Volume 18 Number 01
                       Produced: Thu Jan 19 19:41:33 1995

Subjects Discussed In This Issue: 

Halachic adulthood & obligations
         [Yaakov Menken]
Innovation within halachah
         [Micha Berger]
         [Mark Bells]
Kohain and Divorcee
         [Elisheva Schwartz]
Mikvah use by unmarried women? 17 #95
         [Jeremy Nussbaum]
Mikveh - Unmarried Women
         [Aleeza Esther Berger]
Mikveh and unmarried women
         [Alan Zaitchik]
Motivation of Women in Judaism
         [Jonathan Katz]
Women Tfillah Groups/Women's Lib
         [Avi Teitz]


From: <menken@...> (Yaakov Menken)
Date: Wed, 18 Jan 95 23:52:52 EST
Subject: Halachic adulthood & obligations

>Yakov Menken's story about Hattarat Nedarim in Gateshead Yeshiva, while
>interesting , is unfortunately untrue.  

Correct - I realized afterwards that this story (heard from an English
bochur in Lakewood Jerusalem) most likely referred to the _Manchester_ Rosh
Yeshiva, Rav Segal, rather than Gateshead - considering that most of the
British students in Lakewood came from Manchester.  I stand by the accuracy
of the story as referring to _an_ English Rosh Yeshiva.

However, Michael Broyde wrote:
>most authorities [...] rule that even a 
>13 year old with no simanim can sit as a dayan; see CM 7:3.

So it's quite possible that the R"Y in question was merely being Machmir
Al Atzmo (stringent beyond what's required), while the R"Y of Gateshead
went with the commonly accepted Halacha.

Yaakov Menken                      <menken@...>
Director, Project Genesis                      (914) 356-3040
P.O.B. 1230, Spring Valley, NY  10977      Fax (914) 356-6722


From: Micha Berger <berger@...>
Date: Wed, 18 Jan 95 12:39:35 -0500
Subject: Innovation within halachah

V17n98 carries some replies to my post about changing conventional
practice to include women.

Leah S. Gordon takes the affront as personal:
> Mr. Berger writes that he questions the motive of women who wish
> to dance with the Torah, celebrate bat-mitzvahs, etc.  I, for one,
> question the motive of people like him--how much of their objection
> to women participating in Jewish ritual is based on chauvinism,
> and how much on genuine halakhic concern?  This wondering of mine
> is directly precipitated by his direct statement, "all questions
> about permissability aside."  Since when does an Orthodox Jew throw
> aside "all questions about permissability" in addressing a halakhic
> issue?

I don't question the motive. I question the practice in cases where the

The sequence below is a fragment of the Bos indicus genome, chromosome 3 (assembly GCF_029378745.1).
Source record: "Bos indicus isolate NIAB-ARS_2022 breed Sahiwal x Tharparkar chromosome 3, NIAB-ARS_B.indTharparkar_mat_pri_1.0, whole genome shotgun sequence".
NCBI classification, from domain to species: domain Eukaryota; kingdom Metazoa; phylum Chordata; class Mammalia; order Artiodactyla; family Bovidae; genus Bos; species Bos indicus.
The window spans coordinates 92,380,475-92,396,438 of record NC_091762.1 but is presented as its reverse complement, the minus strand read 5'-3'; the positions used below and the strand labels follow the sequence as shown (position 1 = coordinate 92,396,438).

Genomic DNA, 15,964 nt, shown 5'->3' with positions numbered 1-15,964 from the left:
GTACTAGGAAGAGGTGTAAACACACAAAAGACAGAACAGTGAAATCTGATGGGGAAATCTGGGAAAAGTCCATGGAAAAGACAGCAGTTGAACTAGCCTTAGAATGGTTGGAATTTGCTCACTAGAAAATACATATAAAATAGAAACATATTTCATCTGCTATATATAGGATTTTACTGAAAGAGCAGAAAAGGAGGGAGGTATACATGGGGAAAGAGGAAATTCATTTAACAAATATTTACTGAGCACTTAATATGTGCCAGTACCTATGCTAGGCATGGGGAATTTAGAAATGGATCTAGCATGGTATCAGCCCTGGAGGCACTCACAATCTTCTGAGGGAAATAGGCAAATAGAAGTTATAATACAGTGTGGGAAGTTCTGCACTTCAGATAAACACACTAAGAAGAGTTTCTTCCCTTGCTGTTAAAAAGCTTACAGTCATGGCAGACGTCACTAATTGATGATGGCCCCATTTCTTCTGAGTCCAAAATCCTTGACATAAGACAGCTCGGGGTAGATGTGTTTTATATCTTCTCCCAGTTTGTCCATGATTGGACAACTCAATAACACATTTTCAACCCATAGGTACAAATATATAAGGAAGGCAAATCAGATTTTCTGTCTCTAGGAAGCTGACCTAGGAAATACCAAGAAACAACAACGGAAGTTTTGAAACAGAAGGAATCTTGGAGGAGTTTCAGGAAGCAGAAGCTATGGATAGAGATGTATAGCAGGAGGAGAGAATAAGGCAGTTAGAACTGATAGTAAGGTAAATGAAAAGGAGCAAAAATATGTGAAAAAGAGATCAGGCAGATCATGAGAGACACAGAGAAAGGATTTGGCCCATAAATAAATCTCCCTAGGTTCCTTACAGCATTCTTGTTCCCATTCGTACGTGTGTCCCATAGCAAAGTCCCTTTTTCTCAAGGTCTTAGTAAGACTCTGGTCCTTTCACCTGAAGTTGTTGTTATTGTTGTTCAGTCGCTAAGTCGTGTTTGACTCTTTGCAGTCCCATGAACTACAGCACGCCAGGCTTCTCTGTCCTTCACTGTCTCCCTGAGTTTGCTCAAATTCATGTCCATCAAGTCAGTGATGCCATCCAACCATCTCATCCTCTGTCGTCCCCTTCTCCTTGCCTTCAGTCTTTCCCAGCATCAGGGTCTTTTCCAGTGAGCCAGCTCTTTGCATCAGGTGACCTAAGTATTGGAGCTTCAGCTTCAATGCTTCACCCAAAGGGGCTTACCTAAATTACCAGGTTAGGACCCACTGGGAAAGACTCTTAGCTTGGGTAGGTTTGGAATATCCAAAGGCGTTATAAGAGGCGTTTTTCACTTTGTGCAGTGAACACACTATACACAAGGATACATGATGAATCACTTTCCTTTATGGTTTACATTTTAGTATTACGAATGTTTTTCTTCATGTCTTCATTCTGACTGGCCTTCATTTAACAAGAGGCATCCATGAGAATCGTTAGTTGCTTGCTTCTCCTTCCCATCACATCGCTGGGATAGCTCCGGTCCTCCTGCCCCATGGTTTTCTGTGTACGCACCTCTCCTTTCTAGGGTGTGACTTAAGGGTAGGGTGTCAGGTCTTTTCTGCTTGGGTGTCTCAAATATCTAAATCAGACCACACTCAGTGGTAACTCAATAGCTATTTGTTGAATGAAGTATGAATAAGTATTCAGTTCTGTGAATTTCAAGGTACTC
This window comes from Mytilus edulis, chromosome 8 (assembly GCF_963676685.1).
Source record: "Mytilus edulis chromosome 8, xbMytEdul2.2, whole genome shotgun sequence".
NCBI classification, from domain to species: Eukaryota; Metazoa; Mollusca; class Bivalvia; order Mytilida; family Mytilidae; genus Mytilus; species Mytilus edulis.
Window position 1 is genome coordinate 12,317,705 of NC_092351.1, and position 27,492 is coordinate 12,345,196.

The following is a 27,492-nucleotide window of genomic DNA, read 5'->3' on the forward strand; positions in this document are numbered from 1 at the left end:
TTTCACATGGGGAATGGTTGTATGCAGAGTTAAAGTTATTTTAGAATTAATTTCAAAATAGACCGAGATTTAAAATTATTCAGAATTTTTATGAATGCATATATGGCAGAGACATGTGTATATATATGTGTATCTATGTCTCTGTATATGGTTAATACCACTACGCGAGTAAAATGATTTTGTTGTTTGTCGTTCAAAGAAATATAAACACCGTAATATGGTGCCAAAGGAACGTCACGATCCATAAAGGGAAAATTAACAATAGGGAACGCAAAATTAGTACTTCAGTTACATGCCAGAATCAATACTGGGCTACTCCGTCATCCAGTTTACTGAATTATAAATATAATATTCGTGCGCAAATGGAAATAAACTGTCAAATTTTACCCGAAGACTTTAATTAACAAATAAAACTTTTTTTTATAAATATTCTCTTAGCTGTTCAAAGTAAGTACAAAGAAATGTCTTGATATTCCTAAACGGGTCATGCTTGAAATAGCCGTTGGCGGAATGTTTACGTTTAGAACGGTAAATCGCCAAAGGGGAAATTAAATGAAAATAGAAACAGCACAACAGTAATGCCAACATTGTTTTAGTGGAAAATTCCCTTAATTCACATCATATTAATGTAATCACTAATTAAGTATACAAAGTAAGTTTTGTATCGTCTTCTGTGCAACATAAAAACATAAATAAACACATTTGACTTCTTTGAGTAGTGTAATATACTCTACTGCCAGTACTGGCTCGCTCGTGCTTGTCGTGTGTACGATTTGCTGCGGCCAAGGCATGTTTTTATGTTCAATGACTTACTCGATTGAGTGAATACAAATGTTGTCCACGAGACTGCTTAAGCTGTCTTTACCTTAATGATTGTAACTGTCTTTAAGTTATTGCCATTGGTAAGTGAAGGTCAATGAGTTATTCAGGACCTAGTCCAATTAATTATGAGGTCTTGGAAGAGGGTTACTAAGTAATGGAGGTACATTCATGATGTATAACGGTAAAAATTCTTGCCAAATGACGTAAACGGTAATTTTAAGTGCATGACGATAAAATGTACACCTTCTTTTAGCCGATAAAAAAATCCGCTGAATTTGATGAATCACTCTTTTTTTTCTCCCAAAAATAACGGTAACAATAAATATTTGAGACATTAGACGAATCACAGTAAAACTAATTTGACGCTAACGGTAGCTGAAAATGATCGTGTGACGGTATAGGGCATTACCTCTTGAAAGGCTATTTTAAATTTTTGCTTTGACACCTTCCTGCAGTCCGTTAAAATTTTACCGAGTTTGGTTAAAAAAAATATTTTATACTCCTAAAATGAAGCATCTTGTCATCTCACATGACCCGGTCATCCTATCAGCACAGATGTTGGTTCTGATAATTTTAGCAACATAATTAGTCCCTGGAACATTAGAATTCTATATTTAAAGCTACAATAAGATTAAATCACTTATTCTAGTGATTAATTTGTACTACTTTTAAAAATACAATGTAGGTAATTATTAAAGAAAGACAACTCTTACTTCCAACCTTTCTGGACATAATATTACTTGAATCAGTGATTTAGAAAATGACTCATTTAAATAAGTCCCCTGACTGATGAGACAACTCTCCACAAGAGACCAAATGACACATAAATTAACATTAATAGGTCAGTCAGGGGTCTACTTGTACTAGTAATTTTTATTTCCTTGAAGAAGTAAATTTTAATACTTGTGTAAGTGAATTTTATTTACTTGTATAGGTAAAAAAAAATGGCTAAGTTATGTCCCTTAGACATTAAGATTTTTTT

motive is questionable. :-)

If it were clear that the primary motive were religious, I would have no
problem. However, if the primary motive, or even a significant but
secondary motive, is to assert equality as defined by 20th cent. western
mores, I start to wonder.

Clearly, this divides the innovators into two groups. I'm not trying to
place any individual into either group, especially without meeting
her. However, I would hazard to guess that neither group is empty.

I was talking about the prohibition of "bekhoseihem lo seileichu" -- not
going in there ways. The permissability of dancing with the Torah is a
side issue. The issue I wanted to raise was the permissability of
dancing with the Torah because you consider feminism a priority, and you
subjugate religious practice to that external priority.

I'm sorry if the 5 words Leah quotes misled anyone. (I also wonder about
her opinion about holding a wedding in shul, which I consider to be a
similar problem, but has nothing to do with feminism.)

Jeremy Nussbaum asks if there is a basis in previous psak for the idea
that "bechukoseihem" is related to motive.

I'm not sure. However there is a need to define why the Chazon Ish had
problems with holding a wedding in shul, but no problem with introducing
a sermon into Shabbos morning services. It seems some innovations are
okay, but others aren't.

The idea of motive, following the gentile's practice BECAUSE it was his
practice, creates two categories. I personally liked the idea. (Which is
why my first words are "to me it would seem".)

The other examples Jeremy gives (prozbol, selling chameitz, selling land
for shmittah) have nothing to do with trying to imitate gentile
practice, or fit halachah to gentile values. Pruzbul was invented to
support the Jewish value of tzeddakah, and selling chameitz or land were
to minimize the number of people who would need tzeddakah.

The bit about leaving fires lit, since this is a literal reading of the
Torah, is a red herring. The halachah that it is only lighting a fire
that is prohibited here isn't even an innovation, it's the currect
reading of the Divine Word (d'Oraisa).

Jeremy's complaint:
> According to this line of reasoning, there should never be innovation or
> accomodation of changed circumstances.

is exactly what I'm trying to avoid. I'm looking for those very criteria
that would define when accomodation is permissable, and when the issue
doesn't merit accomodation.

Micha Berger                     Help free Ron Arad, held by Syria 3014 days!
<berger@...>  212 224-4937             (16-Oct-86 - 17-Jan-95)
<aishdas@...>  201 916-0287
<a href=http://www.iia.org/~aishdas>AishDas Society's Home Page</a>


From: idela!<markb@...> (Mark Bells)
Date: Wed, 18 Jan 95 10:55:52 PST
Subject: Re: Kobe

> >From: Finley Shapiro <Finley_Shapiro@...>
> Readers may not yet have heard that a major earthquake hit Japan the
> morning of 1/17 (Japanese time).  The port city of Kobe was particularly
> hard hit, with injuries, damage, and earthquake caused fires.  The
> Jewish community in Kobe has been mentioned previously on this list.
> I'm sure we are all concerned how the community has fared, and would
> like information from anyone on the list who can get it.

I would like to know about any Jewish groups affected, especially a
temple.  The reason is that I live in Northridge and our temple received
donations from people and groups we had never heard of.  Once I learn of
those in Kobe who could use our help, I'd like to see what we could do.

Mark Bell   <markb@...>


From: Elisheva Schwartz <es63@...>
Date: Wed, 18 Jan 95 9:36:21 EST
Subject: Kohain and Divorcee

Joshua Barton states:
"Since there is not a single Conservative _or_ normative Orthodox rabbi